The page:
And they weren't always malicious or abusive. Most of the time they just really talked over my head. More like constant noise, like when you're on the subway or inside a big hall full of people waiting for the show to start. It can get quite distractive. But sometimes I could sort of talk to them, like they were my friends. My secret imaginary friends.
They've been gone before, I am sure they'll come back again later. Thinking about this, reading what I've written. I sound like a lunatic...

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Kizzie

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Re: Hallucinations
« Reply #7 on: May 21, 2018, 11:05:19 AM »
I stumbled across this 2005 article today "Adverse childhood experiences and hallucinations" at https://www.sciencedirect.com/science/article/abs/pii/S0145213405001468.
When it comes to trauma, time does NOT heal all wounds. It is deeply embodied in our mind, body & spirit & requires compassionate, knowledgeable treatment & self-care.

If we want more/better trauma informed treatment & services, we must advocate for ourselves when & where we can.

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BeHea1thy

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Re: Hallucinations
« Reply #8 on: July 20, 2018, 05:33:32 PM »
Thank you Kizzie.

Not surprising, and somewhat "comforting". I just wish some of this was common knowledge 3-4 decades ago.
The journey of a thousand miles begins with a single step. ~Lao Tzu~

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Blueberry

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Re: Hallucinations
« Reply #9 on: July 21, 2018, 04:12:49 AM »
I see things moving/ sudden movement in my peripheral vision often and I'm not on any meds, its not a hallucination though, I think its hypervigilance, my brain thinking some danger might be present when its not.

I remembered you'd written this when a few weeks ago I kept seeing little brown scurrying movements in my peripheral vision up at the farm. You might think "farm = mice" and you're right but not in the room I was working in, a cheese room. No mice in there! So just hypervigilance at a time when some things were going on emotionally - realisations or whatever and I projected that onto the cheese room. I'm glad you posted because it meant I didn't have to wonder about it.  :)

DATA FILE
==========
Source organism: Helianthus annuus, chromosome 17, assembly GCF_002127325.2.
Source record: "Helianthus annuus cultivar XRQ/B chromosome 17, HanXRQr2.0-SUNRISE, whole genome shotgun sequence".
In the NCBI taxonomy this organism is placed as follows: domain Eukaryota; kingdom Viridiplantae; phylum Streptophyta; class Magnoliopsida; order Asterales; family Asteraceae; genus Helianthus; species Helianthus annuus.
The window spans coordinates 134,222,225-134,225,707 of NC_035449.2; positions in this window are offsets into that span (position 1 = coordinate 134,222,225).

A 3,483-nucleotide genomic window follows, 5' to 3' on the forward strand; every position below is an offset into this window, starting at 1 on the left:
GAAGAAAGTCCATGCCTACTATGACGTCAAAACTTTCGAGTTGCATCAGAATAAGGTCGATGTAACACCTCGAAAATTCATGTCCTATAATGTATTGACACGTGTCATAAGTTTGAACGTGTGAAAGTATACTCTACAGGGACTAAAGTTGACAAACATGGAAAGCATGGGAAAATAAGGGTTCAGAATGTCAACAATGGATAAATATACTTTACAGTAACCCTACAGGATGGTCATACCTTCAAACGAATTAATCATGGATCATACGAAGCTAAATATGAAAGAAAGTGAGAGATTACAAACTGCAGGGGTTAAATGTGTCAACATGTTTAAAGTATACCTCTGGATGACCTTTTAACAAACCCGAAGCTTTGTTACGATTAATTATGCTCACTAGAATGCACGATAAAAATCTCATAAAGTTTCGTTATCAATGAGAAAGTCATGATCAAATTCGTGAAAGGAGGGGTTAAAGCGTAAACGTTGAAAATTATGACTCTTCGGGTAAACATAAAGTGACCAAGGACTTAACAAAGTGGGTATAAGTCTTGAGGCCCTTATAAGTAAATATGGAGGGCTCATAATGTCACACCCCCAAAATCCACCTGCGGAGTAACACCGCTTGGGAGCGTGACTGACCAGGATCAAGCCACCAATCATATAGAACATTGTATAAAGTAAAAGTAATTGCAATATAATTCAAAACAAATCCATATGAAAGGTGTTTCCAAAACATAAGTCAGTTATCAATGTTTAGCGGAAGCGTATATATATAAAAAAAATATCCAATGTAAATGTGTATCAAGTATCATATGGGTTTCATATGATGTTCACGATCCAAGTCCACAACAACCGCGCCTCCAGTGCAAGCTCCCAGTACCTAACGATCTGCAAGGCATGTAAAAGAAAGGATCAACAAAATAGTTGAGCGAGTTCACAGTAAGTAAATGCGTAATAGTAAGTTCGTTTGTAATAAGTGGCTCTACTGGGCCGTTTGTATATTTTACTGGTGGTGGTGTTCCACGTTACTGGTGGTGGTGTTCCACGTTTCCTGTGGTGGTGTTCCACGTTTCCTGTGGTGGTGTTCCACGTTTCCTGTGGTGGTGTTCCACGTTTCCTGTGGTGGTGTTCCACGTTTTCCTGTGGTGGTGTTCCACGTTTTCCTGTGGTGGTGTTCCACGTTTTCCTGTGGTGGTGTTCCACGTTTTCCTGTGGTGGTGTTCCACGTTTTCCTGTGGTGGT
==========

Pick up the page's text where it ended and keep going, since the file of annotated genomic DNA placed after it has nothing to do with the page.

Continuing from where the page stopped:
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Alias

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Re: Hallucinations
« Reply #10 on: August 06, 2018, 08:33:05 AM »
I experienced a noticeable auditory hallucination for the first time a few weeks ago.  I was lying in bed trying to sleep.  I have trouble sleeping because sometimes I start just randomly running through bad memories and can't stop.  I like to make myself think of lists instead: favorite tv shows, every brand of shampoo I can think of, etc.  This is relevant, because that's the only reason I noticed.  Everything was quiet, my husband was asleep, and I was listing brands of toothpaste in my head.  I think it started really quietly, and gradually got louder until I noticed, but I started to hear whispering.  It was really disconcerting, since I was already thinking about toothpaste brands, so I realized 2 things:  1.) The whispering was not in my head (like the list), it was in my left ear (furthest from my husband)  2.) The voice that was whispering was not the same voice that is in my head.   

The experience really made me question my reality.  I have since been paying more attention to the amount of times I have those "What was that?" "I didn't say anything" conversations with my husband.  Also, I have been paying more attention to the times that I thought I saw something move out of my peripheral vision (just generic, shadowy movement) when I'm home alone.  My therapist confirmed that hearing something "in your ear" instead of "in your head" is a symptom of psychotic illnesses like schizophrenia, not dissociative or anxiety based disorders like my DPDR or CPTSD.  She also said that symptoms of schizophrenia don't normally just start up out of nowhere at my age (29), but that she would do some additional research to try to figure out why it was happening to me.  She said not to worry too much about it, but to keep track of it and keep her updated (especially if I start experiencing "command" hallucinations).  I also have regular flashbacks, but like Lilfae said, these seem to be a different experience.  I will let you guys know if/when I get an update.

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Sceal

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Re: Hallucinations
« Reply #11 on: August 06, 2018, 02:29:26 PM »
Hello Alias,

I know how scary these things can get. And yes, your therapist is right it is a symptom of a psychotic episode, and of schitzophrenia. BUT, I want you be aware of this, that it might not be either. There are people out there, highly functioning and without any mental illness who have auditory hallucinations.  There is a german or a dutch group that talks about this - but I can't quite remember their name. Although I'm sure you can find information about them online.
I also know that there is some ongoing research on this topic in Norway right now.

I hope that you will find out together with your T what these symptoms are for you.